Soy’s art alludes this is no ordinary meeting between Outlaw and villain, but it’s writer Scott Lobdell’s dialogue that reallys cement this. Jason has always been a man unsure of who he truly is, and Cobblepot perfectly encapsulates this when he tells Jason “You can play at being one of the bad guys all you want — but at the end of the day you’re just a kid playing dress up,” Cobblepot’s stinging analysis of Jason is actaully accurate, or at least has been for the majority of this arc. The Red Hood isn’t an actual outlaw, he’s simply a good guy undercover as a bad guy. This exchange is incredibly tense, with the frame by frame close ups of both characters creating a sense of claustrophobia that limits the readers view of the full situation.

Red Hood and the Outlaws #24 review: Exciting, explosive, and one of the best yet

In a moment of simultaneous triumph and weakness, Jason seemingly executes Cobblepot, telling him “I am my father’s son” as he pulls the trigger. This is huge for a number of reasons — most obviously: Jason just executed the Penguin! Outright blew his damn brains out! That’s insane!

It cements Jason Todd as a true outlaw again, reverting him to his original Red Hood stature as the man willing to do what Batman wouldn’t. It also shows, however, the immense amount of love Jason has for his absent father. So much so, he was willing to betray his promise to Batman to exact vengeance in his name. Jason constantly acts like he didn’t care about his father, but this issue adds complexity to Jason’s character by showing he still has very strong feelings of loyalty to his father, despite his father’s shortcomings. Jason’s empathy extends past his friends to people he once hated, with this issue displaying just how far his empathy will take him.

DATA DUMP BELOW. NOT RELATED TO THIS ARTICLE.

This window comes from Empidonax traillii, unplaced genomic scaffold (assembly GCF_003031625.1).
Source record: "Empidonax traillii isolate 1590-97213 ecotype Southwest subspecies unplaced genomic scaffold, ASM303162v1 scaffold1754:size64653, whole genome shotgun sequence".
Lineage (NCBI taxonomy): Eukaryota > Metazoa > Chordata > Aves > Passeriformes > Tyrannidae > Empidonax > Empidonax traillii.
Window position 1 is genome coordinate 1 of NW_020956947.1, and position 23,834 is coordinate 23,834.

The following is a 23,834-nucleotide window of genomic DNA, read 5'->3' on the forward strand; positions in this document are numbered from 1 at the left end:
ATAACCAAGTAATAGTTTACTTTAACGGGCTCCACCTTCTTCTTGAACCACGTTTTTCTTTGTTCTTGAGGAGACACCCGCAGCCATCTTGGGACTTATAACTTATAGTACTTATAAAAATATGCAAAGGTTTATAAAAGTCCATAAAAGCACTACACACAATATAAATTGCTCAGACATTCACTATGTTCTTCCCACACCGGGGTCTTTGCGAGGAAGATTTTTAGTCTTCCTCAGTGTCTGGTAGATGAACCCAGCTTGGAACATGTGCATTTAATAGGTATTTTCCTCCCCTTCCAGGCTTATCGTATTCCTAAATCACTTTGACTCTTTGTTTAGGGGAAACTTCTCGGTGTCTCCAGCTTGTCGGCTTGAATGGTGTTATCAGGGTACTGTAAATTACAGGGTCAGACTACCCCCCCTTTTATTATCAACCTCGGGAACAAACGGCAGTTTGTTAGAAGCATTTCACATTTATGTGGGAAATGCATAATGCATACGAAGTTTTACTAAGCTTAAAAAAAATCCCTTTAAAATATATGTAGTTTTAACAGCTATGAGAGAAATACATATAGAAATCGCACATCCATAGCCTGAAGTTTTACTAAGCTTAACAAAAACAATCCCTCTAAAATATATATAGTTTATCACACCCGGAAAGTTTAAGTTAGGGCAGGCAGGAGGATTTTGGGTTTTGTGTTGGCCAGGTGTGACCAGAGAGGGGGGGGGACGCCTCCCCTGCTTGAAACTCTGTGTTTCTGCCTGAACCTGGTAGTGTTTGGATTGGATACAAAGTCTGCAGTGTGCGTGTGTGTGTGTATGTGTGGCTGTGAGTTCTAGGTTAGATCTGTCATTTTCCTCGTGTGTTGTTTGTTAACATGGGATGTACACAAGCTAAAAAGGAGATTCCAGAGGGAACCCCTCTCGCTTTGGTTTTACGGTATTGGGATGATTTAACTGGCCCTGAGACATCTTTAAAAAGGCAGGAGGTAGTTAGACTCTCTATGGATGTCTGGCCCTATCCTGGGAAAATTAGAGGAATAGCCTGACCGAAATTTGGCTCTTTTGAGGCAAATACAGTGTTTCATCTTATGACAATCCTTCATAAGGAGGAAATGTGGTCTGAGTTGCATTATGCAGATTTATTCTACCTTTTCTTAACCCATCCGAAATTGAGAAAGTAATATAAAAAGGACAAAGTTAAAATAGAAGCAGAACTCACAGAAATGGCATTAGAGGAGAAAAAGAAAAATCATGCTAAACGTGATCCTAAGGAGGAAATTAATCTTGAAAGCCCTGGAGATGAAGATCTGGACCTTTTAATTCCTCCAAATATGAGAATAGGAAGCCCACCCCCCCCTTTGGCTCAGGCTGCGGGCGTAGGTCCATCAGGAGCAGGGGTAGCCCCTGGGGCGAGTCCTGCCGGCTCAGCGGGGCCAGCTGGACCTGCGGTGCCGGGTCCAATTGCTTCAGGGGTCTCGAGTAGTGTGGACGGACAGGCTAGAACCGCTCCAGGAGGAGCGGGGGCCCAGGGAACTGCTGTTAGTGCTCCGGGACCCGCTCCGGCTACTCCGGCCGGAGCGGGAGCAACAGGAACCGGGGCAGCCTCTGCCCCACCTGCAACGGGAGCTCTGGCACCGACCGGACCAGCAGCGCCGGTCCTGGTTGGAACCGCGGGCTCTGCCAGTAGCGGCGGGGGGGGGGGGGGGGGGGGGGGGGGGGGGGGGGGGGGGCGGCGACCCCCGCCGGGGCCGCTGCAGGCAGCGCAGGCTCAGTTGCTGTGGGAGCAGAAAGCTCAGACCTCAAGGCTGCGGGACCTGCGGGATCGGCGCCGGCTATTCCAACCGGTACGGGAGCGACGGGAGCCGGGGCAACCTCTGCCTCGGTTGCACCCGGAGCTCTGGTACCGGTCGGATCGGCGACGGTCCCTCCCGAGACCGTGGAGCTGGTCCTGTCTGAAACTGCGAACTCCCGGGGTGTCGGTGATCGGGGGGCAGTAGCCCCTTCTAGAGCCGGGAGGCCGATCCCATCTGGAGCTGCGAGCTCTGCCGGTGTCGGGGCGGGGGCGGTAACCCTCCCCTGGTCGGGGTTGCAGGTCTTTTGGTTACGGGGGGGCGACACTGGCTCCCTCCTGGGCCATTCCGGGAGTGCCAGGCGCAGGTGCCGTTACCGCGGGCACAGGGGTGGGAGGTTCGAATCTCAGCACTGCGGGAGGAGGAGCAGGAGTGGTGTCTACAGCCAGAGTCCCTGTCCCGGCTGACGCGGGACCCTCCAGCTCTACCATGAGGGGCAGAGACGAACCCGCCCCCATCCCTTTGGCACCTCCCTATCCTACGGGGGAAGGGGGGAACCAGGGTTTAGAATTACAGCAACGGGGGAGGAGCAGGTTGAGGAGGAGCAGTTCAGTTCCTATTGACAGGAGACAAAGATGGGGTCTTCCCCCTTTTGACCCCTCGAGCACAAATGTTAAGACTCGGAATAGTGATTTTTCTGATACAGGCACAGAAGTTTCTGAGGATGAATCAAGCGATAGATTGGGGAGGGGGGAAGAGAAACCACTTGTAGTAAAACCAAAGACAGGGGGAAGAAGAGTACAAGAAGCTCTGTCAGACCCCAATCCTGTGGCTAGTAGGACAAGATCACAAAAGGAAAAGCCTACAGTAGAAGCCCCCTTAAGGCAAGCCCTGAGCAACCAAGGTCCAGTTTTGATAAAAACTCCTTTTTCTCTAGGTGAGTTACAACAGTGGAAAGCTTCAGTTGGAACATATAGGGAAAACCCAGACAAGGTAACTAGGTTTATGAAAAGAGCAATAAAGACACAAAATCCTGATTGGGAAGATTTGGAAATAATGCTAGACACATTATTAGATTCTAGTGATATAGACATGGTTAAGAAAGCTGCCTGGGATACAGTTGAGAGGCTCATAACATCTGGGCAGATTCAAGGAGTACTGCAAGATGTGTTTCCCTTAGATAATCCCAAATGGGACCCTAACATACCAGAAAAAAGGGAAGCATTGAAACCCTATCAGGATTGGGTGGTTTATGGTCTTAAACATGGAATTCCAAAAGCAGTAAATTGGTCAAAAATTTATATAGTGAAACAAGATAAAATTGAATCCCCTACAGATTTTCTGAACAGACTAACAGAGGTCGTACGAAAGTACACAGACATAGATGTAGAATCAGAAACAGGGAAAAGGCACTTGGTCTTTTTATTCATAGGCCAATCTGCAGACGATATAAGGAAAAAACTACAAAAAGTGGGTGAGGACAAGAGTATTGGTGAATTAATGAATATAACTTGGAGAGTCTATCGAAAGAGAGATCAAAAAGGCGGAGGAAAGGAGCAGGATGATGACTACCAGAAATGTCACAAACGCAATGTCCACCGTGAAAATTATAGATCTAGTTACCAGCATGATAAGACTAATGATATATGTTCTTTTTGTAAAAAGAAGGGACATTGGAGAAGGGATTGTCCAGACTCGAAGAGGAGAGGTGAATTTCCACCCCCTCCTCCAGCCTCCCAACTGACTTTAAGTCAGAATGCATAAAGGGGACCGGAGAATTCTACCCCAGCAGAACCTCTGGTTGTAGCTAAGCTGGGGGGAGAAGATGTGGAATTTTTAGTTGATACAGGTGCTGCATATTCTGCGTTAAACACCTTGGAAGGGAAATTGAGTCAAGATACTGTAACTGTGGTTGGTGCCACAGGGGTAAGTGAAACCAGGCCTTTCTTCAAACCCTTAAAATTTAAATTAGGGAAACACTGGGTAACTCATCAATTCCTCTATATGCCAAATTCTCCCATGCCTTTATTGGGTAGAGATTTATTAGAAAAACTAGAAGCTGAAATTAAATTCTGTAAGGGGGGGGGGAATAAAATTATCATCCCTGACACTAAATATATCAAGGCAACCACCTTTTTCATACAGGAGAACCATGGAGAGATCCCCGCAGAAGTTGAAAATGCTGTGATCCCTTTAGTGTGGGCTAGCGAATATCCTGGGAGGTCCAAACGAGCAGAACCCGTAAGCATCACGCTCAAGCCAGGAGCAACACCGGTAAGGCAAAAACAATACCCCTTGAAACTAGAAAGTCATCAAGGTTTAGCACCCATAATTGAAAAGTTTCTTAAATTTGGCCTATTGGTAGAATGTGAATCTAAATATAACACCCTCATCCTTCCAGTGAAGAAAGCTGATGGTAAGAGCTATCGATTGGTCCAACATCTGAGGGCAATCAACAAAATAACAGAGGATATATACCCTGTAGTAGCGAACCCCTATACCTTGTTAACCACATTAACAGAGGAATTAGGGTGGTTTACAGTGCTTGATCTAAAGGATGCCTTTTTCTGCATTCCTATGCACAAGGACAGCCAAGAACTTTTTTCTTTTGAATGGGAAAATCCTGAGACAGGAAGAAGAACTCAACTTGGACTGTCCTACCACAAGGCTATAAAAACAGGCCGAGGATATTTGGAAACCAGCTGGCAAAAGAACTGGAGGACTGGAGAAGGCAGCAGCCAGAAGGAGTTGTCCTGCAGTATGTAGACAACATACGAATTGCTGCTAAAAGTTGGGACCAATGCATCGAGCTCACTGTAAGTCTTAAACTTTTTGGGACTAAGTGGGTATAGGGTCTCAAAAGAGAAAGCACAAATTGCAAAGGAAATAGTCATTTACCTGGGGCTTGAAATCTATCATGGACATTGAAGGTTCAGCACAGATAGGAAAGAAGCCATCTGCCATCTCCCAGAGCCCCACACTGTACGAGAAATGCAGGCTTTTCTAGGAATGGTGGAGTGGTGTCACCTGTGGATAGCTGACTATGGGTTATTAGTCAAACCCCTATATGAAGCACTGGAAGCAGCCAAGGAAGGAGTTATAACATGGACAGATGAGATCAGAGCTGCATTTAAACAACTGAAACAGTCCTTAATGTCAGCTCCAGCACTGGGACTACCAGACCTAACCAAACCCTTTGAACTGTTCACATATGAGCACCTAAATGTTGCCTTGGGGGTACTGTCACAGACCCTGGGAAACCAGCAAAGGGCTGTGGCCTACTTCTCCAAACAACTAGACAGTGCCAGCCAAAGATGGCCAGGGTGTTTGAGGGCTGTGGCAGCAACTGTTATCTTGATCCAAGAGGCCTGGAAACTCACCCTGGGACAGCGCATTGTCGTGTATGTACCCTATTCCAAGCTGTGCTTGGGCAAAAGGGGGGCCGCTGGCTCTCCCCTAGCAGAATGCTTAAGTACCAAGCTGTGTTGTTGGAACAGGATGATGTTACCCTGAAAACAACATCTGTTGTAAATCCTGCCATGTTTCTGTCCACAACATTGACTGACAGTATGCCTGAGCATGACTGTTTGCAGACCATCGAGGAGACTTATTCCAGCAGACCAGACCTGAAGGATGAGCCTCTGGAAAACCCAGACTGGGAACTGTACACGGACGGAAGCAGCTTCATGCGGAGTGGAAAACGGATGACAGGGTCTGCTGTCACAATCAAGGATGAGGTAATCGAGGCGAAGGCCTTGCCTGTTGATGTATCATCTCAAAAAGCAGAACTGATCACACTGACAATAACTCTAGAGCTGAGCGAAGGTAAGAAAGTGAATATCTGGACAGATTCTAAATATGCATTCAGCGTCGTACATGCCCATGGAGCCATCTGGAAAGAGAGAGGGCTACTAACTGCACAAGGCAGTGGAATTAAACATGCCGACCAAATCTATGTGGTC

When not focused on Jason’s fatal encounter with the Penguin, this issue examines Bizarro’s final descent back to his weakened mind in heartbreaking faction. Allison Borges takes over the art on these pages and does a masterful job of eliciting an intense feeling of sadness and despair that make the already heartbreaking script feel all the more impactful.